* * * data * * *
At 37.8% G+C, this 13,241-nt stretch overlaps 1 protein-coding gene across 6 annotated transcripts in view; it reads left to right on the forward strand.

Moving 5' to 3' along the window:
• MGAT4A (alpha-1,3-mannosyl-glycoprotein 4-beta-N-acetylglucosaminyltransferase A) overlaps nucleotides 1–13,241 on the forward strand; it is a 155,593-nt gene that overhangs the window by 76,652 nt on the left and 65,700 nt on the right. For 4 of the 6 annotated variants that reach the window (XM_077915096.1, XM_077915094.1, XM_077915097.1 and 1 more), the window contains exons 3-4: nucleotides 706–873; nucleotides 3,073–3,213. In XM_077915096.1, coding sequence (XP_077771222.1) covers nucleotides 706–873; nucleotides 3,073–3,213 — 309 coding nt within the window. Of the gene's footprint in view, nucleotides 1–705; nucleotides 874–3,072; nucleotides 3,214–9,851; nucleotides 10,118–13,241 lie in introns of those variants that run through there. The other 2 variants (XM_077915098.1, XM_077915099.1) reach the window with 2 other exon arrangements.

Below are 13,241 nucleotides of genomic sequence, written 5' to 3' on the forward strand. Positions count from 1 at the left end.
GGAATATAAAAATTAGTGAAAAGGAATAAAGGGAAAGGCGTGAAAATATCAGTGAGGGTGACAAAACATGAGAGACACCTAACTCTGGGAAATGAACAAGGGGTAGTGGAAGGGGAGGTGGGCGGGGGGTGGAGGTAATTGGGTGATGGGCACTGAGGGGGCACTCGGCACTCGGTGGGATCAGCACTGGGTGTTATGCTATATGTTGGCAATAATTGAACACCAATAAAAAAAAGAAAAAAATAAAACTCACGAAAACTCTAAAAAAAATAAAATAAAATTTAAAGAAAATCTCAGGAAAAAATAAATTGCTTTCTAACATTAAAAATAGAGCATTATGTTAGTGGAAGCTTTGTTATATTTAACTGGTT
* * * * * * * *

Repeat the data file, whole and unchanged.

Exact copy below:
At 37.8% G+C, this 13,241-nt stretch overlaps 1 protein-coding gene across 6 annotated transcripts in view; it reads left to right on the forward strand.

Moving 5' to 3' along the window:
• MGAT4A (alpha-1,3-mannosyl-glycoprotein 4-beta-N-acetylglucosaminyltransferase A) overlaps nucleotides 1–13,241 on the forward strand; it is a 155,593-nt gene that overhangs the window by 76,652 nt on the left and 65,700 nt on the right. For 4 of the 6 annotated variants that reach the window (XM_077915096.1, XM_077915094.1, XM_077915097.1 and 1 more), the window contains exons 3-4: nucleotides 706–873; nucleotides 3,073–3,213. In XM_077915096.1, coding sequence (XP_077771222.1) covers nucleotides 706–873; nucleotides 3,073–3,213 — 309 coding nt within the window. Of the gene's footprint in view, nucleotides 1–705; nucleotides 874–3,072; nucleotides 3,214–9,851; nucleotides 10,118–13,241 lie in introns of those variants that run through there. The other 2 variants (XM_077915098.1, XM_077915099.1) reach the window with 2 other exon arrangements.

Below are 13,241 nucleotides of genomic sequence, written 5' to 3' on the forward strand. Positions count from 1 at the left end.
GGAATATAAAAATTAGTGAAAAGGAATAAAGGGAAAGGCGTGAAAATATCAGTGAGGGTGACAAAACATGAGAGACACCTAACTCTGGGAAATGAACAAGGGGTAGTGGAAGGGGAGGTGGGCGGGGGGTGGAGGTAATTGGGTGATGGGCACTGAGGGGGCACTCGGCACTCGGTGGGATCAGCACTGGGTGTTATGCTATATGTTGGCAATAATTGAACACCAATAAAAAAAAGAAAAAAATAAAACTCACGAAAACTCTAAAAAAAATAAAATAAAATTTAAAGAAAATCTCAGGAAAAAATAAATTGCTTTCTAACATTAAAAATAGAGCATTATGTTAGTGGAAGCTTTGTTATATTTAACTGGTT